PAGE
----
Resident education door-to-door drive to be held Nov. 20th
FORT WRIGHT, Ky. — With the massive increase in heroin use and the rise in overdoses hitting Northern Kentucky, Fort Wright is teaming up with Kenton County, The Northern Kentucky Office of Drug Control Policy, PDS and the Northern Kentucky Health Department to take on the crisis by creating a public awareness campaign.
Working together with the county organizations, Fort Wright will kick-off the campaign with a door-to-door drive on Sunday, Nov. 20 to distribute 3,000 informational door hangers to residents throughout the city. Kenton County Judge-Executive Kris Knochelmann and Mayor Dave Hatter will be joined by volunteers to canvass the neighborhoods placing the door hangers. Volunteers are encouraged to meet at the City Building at 409 Kyles Lane at 12:30 p.m.
“Our families, schools, public agencies and first responders are reeling from the devastating and tragic effects of heroin. As a community, we must raise awareness about the terrible dangers of heroin, inform our communities about resources available to combat this scourge, and provide assistance for those who want help to beat addiction” said Mayor Dave Hatter. “We appreciate the support we have received from Judge-Executive Kris Knochelmann and the Kenton County agencies who a battling the heroin crisis out in the community every day.”
Kenton County, in collaboration with the Northern KY Office of Drug Control, Kenton County Detention Center and Boone and Campbell Counties, has created a regional heroin helpline to provide quick response for first responders to intervene with individuals and deal with overdoses. “The Northern Kentucky Addiction Helpline is a critical tool in helping those struggling with opiate and heroin addition,” said Judge-Executive Kris Knochelmann. “Streamlining access to treatment saves lives, and bringing our community together to spread the word about the helpline is an important part of this effort.” The helpline number is 859-415-9280 and will be staffed 24 hours per day.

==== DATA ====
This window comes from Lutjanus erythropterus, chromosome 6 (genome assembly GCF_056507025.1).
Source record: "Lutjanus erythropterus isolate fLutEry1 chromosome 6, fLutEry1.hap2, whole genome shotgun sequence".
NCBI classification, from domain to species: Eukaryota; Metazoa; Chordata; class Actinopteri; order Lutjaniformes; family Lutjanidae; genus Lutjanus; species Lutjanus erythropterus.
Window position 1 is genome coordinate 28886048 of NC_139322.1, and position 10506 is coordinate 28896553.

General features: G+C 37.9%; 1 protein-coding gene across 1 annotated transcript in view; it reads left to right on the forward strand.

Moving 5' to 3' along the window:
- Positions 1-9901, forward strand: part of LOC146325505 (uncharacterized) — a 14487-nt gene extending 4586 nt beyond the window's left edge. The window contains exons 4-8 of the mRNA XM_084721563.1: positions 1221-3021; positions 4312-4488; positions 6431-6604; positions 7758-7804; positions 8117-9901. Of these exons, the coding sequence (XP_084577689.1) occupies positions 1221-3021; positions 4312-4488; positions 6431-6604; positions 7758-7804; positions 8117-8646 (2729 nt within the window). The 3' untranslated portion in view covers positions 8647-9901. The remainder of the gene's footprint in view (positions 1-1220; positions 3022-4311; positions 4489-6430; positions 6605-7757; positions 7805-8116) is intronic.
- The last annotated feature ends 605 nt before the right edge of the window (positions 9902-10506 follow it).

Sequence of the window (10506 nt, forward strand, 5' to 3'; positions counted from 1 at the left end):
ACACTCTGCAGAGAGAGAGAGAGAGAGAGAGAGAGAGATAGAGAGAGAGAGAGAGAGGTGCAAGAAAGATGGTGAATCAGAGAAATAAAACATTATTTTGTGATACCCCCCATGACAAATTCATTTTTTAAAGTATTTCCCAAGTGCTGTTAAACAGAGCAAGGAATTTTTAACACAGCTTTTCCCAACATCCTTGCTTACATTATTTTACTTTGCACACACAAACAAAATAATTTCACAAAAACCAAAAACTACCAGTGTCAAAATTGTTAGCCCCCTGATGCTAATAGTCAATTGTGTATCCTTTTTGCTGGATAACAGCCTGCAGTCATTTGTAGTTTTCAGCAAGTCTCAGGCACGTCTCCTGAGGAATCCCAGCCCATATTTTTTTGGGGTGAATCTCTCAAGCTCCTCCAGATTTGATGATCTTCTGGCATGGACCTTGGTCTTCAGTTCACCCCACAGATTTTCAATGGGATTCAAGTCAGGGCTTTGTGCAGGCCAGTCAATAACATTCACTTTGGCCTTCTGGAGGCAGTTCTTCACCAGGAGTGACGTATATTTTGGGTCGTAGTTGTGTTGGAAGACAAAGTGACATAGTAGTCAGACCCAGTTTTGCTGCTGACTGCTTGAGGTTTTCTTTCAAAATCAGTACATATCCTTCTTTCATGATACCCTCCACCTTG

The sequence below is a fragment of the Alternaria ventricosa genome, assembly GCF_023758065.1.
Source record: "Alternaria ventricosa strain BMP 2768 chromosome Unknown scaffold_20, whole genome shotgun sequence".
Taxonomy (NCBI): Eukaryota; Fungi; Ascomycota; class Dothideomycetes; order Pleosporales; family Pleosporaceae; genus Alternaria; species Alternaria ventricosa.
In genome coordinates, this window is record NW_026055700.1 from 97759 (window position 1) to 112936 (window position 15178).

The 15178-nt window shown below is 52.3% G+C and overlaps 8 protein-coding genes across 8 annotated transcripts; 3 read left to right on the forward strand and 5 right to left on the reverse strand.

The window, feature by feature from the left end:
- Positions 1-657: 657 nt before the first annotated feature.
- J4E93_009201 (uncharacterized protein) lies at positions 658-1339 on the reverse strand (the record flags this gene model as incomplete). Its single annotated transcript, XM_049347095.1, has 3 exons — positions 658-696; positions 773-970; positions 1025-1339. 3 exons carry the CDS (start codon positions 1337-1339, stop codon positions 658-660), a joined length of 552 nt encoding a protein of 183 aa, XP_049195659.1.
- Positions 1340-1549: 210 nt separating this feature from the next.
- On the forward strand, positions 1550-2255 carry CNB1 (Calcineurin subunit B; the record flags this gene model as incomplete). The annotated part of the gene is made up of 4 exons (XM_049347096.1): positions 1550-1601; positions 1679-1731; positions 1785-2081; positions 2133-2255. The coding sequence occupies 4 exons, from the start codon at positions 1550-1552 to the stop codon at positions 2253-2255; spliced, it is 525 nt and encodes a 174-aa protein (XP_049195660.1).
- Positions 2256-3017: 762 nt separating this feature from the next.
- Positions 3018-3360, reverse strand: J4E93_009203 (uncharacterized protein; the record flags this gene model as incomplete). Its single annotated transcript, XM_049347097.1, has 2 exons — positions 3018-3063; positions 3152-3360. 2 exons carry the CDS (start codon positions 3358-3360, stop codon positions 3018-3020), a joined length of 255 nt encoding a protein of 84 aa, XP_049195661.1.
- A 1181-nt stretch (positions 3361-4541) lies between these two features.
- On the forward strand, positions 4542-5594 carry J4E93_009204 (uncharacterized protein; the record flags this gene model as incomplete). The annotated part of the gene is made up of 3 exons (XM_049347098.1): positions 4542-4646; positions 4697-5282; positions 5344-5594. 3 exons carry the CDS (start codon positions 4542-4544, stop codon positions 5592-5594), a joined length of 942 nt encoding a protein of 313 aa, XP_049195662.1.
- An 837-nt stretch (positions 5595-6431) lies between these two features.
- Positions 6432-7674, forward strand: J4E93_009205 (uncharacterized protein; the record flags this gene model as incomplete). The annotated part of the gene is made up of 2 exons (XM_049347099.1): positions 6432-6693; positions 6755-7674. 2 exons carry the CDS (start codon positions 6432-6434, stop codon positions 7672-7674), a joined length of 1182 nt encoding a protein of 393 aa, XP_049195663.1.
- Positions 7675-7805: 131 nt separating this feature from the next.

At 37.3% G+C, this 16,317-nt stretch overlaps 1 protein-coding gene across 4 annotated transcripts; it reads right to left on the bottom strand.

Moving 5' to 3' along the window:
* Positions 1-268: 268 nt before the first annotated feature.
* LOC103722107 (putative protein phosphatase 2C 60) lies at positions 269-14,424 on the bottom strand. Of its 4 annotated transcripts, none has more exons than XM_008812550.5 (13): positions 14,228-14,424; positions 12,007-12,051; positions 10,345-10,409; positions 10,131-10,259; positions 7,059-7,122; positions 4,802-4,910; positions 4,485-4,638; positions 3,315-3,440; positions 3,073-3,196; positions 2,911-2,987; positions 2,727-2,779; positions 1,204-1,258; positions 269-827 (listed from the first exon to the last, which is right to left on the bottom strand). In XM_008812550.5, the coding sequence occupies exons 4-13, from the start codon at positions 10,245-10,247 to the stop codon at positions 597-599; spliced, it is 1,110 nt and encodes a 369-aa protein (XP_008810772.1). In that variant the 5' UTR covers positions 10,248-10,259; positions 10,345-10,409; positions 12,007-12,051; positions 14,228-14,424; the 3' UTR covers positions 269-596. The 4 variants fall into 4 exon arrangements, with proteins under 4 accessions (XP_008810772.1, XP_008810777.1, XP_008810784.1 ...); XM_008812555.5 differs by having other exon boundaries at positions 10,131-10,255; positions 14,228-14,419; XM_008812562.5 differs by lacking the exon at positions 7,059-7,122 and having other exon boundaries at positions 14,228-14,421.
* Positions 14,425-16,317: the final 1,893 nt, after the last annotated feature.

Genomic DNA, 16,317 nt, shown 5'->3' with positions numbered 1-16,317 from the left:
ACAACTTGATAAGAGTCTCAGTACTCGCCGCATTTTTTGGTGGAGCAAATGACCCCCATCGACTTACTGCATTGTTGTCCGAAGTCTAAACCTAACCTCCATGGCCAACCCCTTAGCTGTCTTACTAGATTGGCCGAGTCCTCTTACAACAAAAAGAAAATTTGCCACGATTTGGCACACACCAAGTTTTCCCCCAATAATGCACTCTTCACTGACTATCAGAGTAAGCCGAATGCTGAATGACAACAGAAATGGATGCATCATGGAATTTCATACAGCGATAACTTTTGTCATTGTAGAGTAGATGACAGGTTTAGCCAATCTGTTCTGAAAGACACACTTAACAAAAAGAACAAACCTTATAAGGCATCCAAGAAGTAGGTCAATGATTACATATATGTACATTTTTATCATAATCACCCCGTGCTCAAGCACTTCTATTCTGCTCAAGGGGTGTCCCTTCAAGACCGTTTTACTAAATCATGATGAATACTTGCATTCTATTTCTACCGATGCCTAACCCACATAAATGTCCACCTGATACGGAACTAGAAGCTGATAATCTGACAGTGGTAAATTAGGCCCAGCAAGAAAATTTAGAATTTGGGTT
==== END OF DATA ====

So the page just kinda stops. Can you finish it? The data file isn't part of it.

St. Elizabeth Medical Center handled over 1,100 overdose emergencies in 2015, over 200 drug-related deaths, and more than 100 babies were born to addicted mothers. The crisis is striking every city and neighborhood, regardless of socio-economic lines.
Community partners working with county leaders have taken the following steps so far this year to tackle the growing problem:
*Creation of the Northern Kentucky Office of Drug Control Policy, led by Kim Moser, that is mapping out a strategic plan for how our region can attack this epidemic.
*A nationally recognized substance abuse treatment program at the Kenton County Detention Center started by Jailer Terry Carl that is currently working with 112 men and women, making it one of the largest treatment facilities in Northern Kentucky.
*Regional Heroin Helpline – 859-415-9280 – that has already been recognized as a model in the Commonwealth of Kentucky for helping folks access treatment.
* Boone, Campbell and Kenton Counties have been added to the federally-designated Ohio High Intensity Drug Trafficking Area (HIDTA), to make additional resources available to our local law enforcement agencies.
*Establishing a Quick Response Team, mixing the best qualities of multiple first responder agencies, to intervene with individuals who have previously overdosed.
PDS has provided assistance by mapping the city into sub areas, making it easy for volunteers to fan out into the neighborhoods at the kick-off event on Sunday. Hot chocolate and other refreshments will be available for the volunteers. In addition, The City of Fort Wright administrative offices will also be a designated location for safely disposing and dropping off of unused and expired prescription medications on an ongoing basis.
For more information, or to volunteer to distribute door hangers on November 20th, RSVP to [email protected].